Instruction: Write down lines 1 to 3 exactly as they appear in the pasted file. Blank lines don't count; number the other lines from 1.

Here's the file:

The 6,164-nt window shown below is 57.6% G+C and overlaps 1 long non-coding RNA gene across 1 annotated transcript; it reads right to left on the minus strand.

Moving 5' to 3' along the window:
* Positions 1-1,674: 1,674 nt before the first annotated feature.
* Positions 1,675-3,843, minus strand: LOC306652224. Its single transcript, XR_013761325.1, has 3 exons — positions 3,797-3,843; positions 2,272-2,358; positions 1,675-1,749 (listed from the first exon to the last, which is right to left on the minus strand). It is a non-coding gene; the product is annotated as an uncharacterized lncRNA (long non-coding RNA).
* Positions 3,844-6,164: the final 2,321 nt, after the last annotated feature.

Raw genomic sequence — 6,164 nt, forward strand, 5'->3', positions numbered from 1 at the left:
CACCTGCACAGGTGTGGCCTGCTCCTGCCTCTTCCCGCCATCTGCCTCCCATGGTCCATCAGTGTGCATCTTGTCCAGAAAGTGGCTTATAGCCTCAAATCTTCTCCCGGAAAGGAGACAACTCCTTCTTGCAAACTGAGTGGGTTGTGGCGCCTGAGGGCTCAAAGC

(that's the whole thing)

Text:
The 6,164-nt window shown below is 57.6% G+C and overlaps 1 long non-coding RNA gene across 1 annotated transcript; it reads right to left on the minus strand.

Moving 5' to 3' along the window:
* Positions 1-1,674: 1,674 nt before the first annotated feature.